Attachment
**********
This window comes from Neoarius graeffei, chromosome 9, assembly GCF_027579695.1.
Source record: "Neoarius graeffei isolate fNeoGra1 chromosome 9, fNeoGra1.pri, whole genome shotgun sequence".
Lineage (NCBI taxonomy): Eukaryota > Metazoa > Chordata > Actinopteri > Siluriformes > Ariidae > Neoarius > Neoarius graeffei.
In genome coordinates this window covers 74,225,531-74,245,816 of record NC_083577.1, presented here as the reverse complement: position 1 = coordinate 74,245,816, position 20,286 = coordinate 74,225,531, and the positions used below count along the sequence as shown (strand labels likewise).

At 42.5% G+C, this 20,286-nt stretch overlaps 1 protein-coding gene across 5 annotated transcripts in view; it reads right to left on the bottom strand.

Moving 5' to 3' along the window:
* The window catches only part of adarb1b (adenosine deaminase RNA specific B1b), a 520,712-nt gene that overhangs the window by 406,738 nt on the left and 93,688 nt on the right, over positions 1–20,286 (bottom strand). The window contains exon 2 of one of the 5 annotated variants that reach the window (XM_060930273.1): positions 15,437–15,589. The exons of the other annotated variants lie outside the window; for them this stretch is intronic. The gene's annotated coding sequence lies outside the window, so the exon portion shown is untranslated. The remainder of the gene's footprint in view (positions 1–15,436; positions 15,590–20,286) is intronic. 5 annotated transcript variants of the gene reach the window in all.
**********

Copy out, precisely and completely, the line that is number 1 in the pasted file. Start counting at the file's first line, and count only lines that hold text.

This window comes from Neoarius graeffei, chromosome 9, assembly GCF_027579695.1.